If switching off the CO2 system does not solve the problem, and pH levels are not within normal ranges, the chances of reversing the condition are pretty low.

Increased Concentration of Ammonia in Water

Increased levels of ammonia indicate very poor water conditions.

Such conditions make it impossible for shrimps to survive. They would eventually white-out and succumb to poor water conditions.

A new tank is expected to have increased levels of ammonia as there are not enough nitrifying bacteria present.

Hence, you must ensure that a filter is in place and biofiltration can take place.

Also read: How to Get Rid of Ammonia and Nitrates in an Aquarium?

Reason #4 – Your Ghost Shrimp is Getting Old

After ruling out all the reasons mentioned above, old age is the only reason you are left with. It is a natural process for ghost shrimps to turn white as they age.

It takes about eight months for a ghost shrimp to turn completely white.

Under such circumstances, it becomes very evident that your ghost shrimp may be living its last few days.

This is obviously a sad thing, but you must feel proud of yourself for raising a healthy ghost shrimp that got to live its maximum lifespan.

Treatments for Ghost Shrimp Turning White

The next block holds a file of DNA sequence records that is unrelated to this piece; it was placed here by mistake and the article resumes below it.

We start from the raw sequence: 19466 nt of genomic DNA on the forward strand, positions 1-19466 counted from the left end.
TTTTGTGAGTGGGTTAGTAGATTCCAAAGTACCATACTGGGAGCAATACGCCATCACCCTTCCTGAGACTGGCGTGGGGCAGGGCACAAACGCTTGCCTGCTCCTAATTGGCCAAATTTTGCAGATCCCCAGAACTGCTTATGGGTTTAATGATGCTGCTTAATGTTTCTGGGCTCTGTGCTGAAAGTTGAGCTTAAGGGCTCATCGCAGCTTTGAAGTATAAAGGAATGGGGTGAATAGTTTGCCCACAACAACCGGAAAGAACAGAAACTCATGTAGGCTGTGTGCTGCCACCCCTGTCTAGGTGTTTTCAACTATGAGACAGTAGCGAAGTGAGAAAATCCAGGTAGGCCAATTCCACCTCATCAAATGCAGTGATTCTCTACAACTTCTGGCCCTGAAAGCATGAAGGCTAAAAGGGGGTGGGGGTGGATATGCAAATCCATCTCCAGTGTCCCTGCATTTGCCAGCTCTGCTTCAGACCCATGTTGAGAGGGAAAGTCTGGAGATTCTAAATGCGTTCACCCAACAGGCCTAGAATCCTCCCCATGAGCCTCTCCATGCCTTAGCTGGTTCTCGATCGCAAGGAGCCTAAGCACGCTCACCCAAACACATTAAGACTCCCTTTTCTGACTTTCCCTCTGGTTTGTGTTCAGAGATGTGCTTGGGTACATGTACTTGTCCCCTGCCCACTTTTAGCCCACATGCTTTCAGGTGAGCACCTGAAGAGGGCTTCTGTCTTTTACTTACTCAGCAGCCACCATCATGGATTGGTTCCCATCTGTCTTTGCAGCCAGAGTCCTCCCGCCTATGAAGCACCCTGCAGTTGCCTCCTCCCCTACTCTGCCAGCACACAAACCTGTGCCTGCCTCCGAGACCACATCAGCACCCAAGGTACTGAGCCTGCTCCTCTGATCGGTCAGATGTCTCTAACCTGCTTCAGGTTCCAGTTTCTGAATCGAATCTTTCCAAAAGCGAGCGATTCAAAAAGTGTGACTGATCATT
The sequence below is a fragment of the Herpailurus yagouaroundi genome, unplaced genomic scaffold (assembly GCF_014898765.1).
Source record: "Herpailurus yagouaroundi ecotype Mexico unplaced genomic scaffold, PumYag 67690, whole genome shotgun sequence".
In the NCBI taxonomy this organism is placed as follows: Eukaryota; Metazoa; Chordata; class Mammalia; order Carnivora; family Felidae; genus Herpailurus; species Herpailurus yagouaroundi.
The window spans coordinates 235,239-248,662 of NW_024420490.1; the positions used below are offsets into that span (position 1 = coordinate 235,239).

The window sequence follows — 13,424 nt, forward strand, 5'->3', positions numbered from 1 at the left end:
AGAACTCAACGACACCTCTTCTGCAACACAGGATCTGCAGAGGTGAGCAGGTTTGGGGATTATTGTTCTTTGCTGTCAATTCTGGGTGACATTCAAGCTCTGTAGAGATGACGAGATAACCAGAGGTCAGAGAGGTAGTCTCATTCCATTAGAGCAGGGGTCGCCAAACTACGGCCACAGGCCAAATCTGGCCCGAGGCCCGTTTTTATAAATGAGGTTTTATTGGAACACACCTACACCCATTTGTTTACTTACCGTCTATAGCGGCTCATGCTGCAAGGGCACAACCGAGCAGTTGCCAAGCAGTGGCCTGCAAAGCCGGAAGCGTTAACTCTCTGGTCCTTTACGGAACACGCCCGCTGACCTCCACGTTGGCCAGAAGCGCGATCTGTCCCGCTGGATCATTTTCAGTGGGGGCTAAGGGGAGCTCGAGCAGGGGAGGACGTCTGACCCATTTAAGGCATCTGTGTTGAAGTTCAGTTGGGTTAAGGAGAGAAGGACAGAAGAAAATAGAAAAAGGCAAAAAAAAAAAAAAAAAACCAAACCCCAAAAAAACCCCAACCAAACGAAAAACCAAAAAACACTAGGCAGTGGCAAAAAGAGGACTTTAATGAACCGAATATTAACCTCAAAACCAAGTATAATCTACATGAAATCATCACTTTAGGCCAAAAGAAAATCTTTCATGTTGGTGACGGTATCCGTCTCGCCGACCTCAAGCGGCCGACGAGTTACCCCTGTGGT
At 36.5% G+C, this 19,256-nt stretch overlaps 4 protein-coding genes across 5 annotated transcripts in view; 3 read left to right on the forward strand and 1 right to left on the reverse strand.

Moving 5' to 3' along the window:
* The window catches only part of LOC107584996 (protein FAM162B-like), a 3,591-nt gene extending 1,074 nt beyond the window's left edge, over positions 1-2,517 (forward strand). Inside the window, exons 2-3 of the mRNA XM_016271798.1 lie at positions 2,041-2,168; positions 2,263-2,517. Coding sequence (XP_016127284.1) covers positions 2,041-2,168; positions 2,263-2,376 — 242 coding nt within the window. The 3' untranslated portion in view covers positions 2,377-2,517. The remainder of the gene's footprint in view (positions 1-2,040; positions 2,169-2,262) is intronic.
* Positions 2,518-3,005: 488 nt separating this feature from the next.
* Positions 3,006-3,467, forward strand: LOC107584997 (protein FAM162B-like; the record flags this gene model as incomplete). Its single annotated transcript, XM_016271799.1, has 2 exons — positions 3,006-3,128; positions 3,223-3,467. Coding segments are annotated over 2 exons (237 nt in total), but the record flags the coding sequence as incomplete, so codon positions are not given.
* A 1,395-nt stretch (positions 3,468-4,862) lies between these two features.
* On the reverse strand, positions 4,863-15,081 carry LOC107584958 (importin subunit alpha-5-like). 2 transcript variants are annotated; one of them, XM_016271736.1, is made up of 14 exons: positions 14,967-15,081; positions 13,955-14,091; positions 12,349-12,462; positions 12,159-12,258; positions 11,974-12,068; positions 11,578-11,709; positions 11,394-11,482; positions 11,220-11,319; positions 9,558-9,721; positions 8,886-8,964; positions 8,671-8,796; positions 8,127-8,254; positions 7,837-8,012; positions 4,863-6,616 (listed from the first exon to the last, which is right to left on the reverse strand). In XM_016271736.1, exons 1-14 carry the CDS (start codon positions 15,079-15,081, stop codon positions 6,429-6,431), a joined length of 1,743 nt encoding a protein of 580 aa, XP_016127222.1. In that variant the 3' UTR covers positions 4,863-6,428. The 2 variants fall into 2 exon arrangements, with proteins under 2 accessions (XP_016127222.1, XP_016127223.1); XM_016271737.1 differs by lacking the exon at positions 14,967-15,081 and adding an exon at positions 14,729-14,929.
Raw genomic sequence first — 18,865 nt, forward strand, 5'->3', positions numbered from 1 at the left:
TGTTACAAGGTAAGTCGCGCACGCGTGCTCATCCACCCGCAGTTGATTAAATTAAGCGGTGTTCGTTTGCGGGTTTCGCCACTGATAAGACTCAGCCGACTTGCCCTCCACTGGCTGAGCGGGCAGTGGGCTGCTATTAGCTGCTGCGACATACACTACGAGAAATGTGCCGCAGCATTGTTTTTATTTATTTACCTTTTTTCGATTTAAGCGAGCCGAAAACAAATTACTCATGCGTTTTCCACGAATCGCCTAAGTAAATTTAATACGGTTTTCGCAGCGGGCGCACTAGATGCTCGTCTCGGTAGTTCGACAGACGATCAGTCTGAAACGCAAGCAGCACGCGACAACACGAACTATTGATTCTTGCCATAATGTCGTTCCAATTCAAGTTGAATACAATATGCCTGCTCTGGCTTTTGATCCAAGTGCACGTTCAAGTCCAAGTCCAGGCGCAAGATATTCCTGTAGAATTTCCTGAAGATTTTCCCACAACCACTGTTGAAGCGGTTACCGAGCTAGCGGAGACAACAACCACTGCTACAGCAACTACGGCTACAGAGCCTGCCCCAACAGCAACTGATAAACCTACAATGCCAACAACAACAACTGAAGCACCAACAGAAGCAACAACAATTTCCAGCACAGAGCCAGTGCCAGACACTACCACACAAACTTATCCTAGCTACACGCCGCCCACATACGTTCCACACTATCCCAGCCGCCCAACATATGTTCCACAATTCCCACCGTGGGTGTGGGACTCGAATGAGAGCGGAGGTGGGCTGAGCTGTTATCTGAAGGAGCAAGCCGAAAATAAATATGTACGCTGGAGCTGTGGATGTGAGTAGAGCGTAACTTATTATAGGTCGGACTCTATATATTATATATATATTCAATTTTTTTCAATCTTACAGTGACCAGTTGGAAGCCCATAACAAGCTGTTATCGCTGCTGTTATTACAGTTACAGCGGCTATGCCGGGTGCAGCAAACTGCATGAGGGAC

When it comes to treatment for your ghost shrimp turning white, note that there are no special medications to cure this condition.

Whether it is a bacterial or fungal or some other infection attacking your ghost shrimp, your best bet is to rely on natural antibiotics.

Before you begin any treatment, make sure that the water condition is ideal for your shrimps, or else their condition could get worse.

Once you have ensured that the water parameters are up to mark for a sick ghost shrimp, you can try out the following treatment options:

Treatment # 1 – Oil Treatment

Follow the steps below for this method:

  • Add one drop of oregano oil to 5ml water.
  • Dip fish food in it for a few hours.
  • Feed this food to your ghost shrimp to get rid of the bacterial infection.

Treatment # 2 – Saltwater Soak Treatment

Follow the steps below for this method:

  • Add saltwater to a wide bowl.
  • Now, soak your fish in this saltwater a few times a day.
  • If there is an infection, it will automatically be cured.

Treatment # 3 – Maintain a Healthy Diet

If your ghost shrimp is turning white due to an infection, the best option to cure it is to maintain a healthy diet.

Try to feed your ghost shrimp nutritious food items like blood worms and plankton to restore their appetite.

The Bottom Line

We hope you enjoyed reading this guide on ‘Ghost Shrimp Turning White.’

If you experience this condition on your ghost shrimp, do refer to the tips mentioned above to try to cure this.

If the problem persists even after a few days, it is better to take your ghost shrimp to the vet.

Your ghost shrimp turning white may be due to several reasons.

Make sure that you observe your aquatic friend carefully to analyze the right reason behind this condition so you can come up with relevant solutions to cure it.

Wishing you the best of luck!